This morning’s Cinema Cafe film panel (circuitously) tackled the issue of intellectual property and piracy in the aftermath of the SOPA-PIPA debate and within the context of protecting the interests of the independent film community. David Carr of the New York Times moderated the panel, and he clearly relished the role of cranky provocateur/insider, trading jibes and insider jokes with his colleagues. The former CT senator Chris Dodd, the current chairman/CEO of the MPAA, and John Fithian, president and owner of the National Association of Theater Owners (and whose father served in Congress with Senator Dodd), made up the old boys’ club of the panel, representing mostly big studios, and, increasingly, independent filmmakers. Rounding out the panel was eminence grise and independent film producer Christine Vachon, who actually makes films, and is an ardent supporter of new modes and technologies in film production and consumption. As with last year’s San Francisco International Film Festival, her voice and presence were much appreciated by the audience.
It was clear from the panel discussion that while there is, in principle, general support for different modes of film distribution, there is a large and global problem with protecting IP. And while on some scale there are smaller instances of piracy (individuals illegally downloading content, etc.) there is an understanding that illegal content distributors are the group to tackle. In addition, there was a general agreement that organized, large-scale, global piracy issues must be addressed in concert with federal government agencies, film distributors, studios, consumers, and filmmakers. Dodd and Fithian, of course, argued that SOPA/PIPA was a rigorous, well-defined piece of legislation which would not have impeded freedom of speech nor “taken down” the internet in such a catastrophic scale as argued by Google + Co. Carr gleefully pointed out how the federal government was humiliated by a populist defeat. Vachon stuck to her guns and pointed out the ways in which the filmmaking community needs to be more innovative in terms of protecting and distributing content.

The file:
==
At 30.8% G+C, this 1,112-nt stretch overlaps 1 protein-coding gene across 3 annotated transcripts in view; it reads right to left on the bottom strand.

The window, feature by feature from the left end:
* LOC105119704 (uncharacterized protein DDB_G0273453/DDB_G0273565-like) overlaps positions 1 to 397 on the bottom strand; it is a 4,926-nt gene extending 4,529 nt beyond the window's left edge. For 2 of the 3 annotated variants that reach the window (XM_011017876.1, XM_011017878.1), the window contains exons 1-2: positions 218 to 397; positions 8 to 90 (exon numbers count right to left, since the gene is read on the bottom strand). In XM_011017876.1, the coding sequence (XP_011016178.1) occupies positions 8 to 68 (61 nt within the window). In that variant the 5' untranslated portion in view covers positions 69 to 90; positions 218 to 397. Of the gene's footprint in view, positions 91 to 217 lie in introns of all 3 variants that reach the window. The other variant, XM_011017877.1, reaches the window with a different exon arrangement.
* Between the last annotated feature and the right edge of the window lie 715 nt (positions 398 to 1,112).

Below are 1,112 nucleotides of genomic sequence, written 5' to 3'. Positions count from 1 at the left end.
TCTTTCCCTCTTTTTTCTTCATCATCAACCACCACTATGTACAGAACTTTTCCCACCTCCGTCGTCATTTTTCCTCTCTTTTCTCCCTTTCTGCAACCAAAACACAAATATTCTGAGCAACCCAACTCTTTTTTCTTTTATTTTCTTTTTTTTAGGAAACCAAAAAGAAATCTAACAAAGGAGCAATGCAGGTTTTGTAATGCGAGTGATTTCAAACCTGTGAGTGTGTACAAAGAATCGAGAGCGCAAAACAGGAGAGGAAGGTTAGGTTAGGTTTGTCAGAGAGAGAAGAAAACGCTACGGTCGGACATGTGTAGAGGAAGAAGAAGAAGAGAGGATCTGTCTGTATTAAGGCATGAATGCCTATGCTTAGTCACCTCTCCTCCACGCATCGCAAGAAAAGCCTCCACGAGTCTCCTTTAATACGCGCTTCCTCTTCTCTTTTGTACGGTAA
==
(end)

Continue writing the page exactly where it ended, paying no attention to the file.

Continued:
Apart from Ms. Vachon, this panel summed up my current feeling about the players in the SOPA-PIPA debate. One side is the Old Guard, consisting of the big studios and the distributors and their lobbyist friends. Google, Wikipedia, and other purveyors and aggregators of information and personalized advertising, represent the New Guard, with entirely different but not exactly competing interests. Both groups comprise mostly white men of a certain age whose chief goals include profitability and ensuring a strong influence in the federal government, even as they ask it to lay off its methods. It’s the same old boys’ club in different format, and what’s really lost is the voice and the intellectual property of the independent filmmakers, who ironically, lose more and more ownership the more distributed their films get.